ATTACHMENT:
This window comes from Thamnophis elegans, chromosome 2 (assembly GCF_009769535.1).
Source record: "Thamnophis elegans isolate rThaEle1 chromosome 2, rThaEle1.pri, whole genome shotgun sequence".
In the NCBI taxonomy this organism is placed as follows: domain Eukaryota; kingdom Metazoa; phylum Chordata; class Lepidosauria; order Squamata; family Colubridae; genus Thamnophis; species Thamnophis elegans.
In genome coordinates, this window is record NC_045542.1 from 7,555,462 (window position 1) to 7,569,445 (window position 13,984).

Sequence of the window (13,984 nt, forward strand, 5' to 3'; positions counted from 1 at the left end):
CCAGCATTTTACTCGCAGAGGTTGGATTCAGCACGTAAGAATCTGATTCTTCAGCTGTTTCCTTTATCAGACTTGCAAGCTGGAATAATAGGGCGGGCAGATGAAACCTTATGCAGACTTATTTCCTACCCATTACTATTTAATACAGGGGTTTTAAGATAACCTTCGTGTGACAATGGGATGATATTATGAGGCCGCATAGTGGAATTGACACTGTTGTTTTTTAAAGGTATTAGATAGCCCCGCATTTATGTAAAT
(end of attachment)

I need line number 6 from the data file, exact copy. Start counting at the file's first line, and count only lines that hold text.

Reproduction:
CCAGCATTTTACTCGCAGAGGTTGGATTCAGCACGTAAGAATCTGATTCTTCAGCTGTTTCCTTTATCAGACTTGCAAGCTGGAATAATAGGGCGGGCAGATGAAACCTTATGCAGACTTATTTCCTACCCATTACTATTTAATACAGGGGTTTTAAGATAACCTTCGTGTGACAATGGGATGATATTATGAGGCCGCATAGTGGAATTGACACTGTTGTTTTTTAAAGGTATTAGATAGCCCCGCATTTATGTAAAT